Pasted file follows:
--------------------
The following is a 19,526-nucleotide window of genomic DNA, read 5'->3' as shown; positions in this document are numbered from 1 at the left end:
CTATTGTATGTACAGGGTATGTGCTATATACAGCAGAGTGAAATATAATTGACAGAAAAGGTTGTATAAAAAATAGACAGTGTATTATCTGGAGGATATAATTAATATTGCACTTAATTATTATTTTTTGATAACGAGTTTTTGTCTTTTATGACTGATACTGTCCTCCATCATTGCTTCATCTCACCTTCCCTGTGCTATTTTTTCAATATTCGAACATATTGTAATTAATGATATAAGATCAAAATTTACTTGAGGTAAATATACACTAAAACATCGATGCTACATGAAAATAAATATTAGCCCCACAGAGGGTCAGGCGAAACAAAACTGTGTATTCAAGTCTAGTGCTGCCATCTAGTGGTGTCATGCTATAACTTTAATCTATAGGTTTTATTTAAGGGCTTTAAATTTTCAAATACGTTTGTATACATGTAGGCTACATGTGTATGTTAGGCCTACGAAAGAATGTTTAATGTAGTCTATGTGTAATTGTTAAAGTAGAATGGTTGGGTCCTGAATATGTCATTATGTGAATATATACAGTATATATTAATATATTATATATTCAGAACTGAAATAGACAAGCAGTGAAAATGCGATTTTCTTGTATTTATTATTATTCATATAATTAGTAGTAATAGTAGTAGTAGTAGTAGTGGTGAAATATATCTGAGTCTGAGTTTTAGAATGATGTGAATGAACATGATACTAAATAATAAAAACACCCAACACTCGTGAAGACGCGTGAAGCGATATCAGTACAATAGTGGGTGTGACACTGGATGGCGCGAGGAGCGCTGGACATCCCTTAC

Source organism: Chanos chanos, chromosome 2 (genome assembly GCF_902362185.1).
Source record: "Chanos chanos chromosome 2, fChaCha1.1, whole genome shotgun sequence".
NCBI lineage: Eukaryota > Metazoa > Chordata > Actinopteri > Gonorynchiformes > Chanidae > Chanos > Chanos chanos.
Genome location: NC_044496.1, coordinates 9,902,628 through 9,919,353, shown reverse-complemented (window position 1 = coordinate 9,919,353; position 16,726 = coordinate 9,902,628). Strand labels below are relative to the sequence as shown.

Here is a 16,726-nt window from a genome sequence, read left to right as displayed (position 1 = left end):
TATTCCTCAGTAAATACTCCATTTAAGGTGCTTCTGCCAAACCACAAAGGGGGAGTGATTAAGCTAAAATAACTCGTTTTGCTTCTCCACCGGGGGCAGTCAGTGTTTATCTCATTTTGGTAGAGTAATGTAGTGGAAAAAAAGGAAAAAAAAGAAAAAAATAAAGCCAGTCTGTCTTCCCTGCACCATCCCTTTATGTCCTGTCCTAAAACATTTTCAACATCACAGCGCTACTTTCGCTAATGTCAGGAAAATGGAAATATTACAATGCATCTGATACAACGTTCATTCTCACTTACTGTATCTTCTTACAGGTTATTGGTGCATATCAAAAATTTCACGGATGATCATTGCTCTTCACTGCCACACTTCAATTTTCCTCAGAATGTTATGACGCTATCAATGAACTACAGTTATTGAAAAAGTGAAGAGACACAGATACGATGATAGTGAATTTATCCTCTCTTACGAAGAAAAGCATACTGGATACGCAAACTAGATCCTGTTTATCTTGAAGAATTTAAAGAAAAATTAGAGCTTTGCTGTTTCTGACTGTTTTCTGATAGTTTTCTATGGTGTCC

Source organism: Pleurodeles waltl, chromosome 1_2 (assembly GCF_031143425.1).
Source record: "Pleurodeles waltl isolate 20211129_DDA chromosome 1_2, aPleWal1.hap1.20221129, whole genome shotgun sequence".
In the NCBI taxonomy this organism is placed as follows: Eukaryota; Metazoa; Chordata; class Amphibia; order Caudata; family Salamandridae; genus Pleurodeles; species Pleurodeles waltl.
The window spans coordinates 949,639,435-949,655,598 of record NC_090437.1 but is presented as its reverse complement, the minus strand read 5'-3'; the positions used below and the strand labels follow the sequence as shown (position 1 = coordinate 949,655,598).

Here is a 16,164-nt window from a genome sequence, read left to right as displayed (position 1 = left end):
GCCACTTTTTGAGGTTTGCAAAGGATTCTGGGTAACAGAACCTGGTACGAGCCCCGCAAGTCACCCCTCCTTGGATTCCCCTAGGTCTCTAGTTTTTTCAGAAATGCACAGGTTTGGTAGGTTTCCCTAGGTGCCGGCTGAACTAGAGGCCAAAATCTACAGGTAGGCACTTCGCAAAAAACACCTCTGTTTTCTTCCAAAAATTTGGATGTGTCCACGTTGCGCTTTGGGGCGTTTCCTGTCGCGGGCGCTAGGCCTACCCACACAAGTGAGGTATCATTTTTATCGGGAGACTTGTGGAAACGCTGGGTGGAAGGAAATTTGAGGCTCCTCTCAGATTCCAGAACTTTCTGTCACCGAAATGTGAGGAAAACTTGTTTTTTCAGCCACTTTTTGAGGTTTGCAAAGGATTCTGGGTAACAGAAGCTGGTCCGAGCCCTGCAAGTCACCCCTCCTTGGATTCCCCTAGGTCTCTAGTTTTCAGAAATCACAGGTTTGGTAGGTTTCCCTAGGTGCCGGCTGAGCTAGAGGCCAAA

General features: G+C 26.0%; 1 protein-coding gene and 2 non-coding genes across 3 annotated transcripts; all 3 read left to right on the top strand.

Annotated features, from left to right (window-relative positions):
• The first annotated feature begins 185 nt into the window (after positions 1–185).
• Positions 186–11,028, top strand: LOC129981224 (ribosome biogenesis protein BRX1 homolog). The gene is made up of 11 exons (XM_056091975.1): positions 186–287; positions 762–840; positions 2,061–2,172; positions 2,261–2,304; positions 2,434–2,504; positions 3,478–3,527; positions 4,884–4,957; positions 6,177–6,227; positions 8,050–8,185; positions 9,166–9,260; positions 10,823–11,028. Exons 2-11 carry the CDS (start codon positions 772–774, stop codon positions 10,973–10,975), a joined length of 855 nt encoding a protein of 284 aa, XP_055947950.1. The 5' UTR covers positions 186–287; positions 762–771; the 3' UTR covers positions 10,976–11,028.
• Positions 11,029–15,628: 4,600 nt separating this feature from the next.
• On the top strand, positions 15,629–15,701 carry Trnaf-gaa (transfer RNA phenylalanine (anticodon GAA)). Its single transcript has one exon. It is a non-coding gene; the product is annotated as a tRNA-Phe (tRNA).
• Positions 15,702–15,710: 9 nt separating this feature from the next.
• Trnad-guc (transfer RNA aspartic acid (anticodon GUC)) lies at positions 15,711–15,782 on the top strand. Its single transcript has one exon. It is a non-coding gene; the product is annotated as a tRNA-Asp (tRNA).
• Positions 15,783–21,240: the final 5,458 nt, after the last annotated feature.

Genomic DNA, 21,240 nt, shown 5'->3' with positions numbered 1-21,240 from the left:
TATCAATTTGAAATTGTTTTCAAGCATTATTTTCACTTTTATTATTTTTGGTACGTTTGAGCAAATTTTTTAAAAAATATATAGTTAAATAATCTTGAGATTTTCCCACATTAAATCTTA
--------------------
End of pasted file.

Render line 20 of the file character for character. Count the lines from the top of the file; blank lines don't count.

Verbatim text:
• On the top strand, positions 15,629–15,701 carry Trnaf-gaa (transfer RNA phenylalanine (anticodon GAA)). Its single transcript has one exon. It is a non-coding gene; the product is annotated as a tRNA-Phe (tRNA).